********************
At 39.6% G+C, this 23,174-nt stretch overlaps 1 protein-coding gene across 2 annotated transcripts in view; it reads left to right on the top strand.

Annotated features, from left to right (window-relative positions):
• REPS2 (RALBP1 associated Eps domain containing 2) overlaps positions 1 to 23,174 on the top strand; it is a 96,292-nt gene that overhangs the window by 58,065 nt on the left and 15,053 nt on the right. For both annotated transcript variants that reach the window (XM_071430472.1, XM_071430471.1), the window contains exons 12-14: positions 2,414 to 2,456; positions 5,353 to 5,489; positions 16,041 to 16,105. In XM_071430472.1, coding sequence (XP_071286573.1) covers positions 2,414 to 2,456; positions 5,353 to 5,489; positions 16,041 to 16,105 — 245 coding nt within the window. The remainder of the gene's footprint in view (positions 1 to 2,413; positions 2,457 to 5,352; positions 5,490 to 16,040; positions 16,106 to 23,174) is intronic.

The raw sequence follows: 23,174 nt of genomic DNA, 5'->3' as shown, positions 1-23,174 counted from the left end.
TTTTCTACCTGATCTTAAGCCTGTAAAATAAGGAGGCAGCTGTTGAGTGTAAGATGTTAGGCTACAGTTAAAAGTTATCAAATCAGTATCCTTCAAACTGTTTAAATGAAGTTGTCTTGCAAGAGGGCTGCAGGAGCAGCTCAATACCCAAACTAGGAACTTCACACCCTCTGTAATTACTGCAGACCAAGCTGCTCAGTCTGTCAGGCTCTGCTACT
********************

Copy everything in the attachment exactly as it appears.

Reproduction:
At 39.6% G+C, this 23,174-nt stretch overlaps 1 protein-coding gene across 2 annotated transcripts in view; it reads left to right on the top strand.

Annotated features, from left to right (window-relative positions):
• REPS2 (RALBP1 associated Eps domain containing 2) overlaps positions 1 to 23,174 on the top strand; it is a 96,292-nt gene that overhangs the window by 58,065 nt on the left and 15,053 nt on the right. For both annotated transcript variants that reach the window (XM_071430472.1, XM_071430471.1), the window contains exons 12-14: positions 2,414 to 2,456; positions 5,353 to 5,489; positions 16,041 to 16,105. In XM_071430472.1, coding sequence (XP_071286573.1) covers positions 2,414 to 2,456; positions 5,353 to 5,489; positions 16,041 to 16,105 — 245 coding nt within the window. The remainder of the gene's footprint in view (positions 1 to 2,413; positions 2,457 to 5,352; positions 5,490 to 16,040; positions 16,106 to 23,174) is intronic.

The raw sequence follows: 23,174 nt of genomic DNA, 5'->3' as shown, positions 1-23,174 counted from the left end.
TTTTCTACCTGATCTTAAGCCTGTAAAATAAGGAGGCAGCTGTTGAGTGTAAGATGTTAGGCTACAGTTAAAAGTTATCAAATCAGTATCCTTCAAACTGTTTAAATGAAGTTGTCTTGCAAGAGGGCTGCAGGAGCAGCTCAATACCCAAACTAGGAACTTCACACCCTCTGTAATTACTGCAGACCAAGCTGCTCAGTCTGTCAGGCTCTGCTACT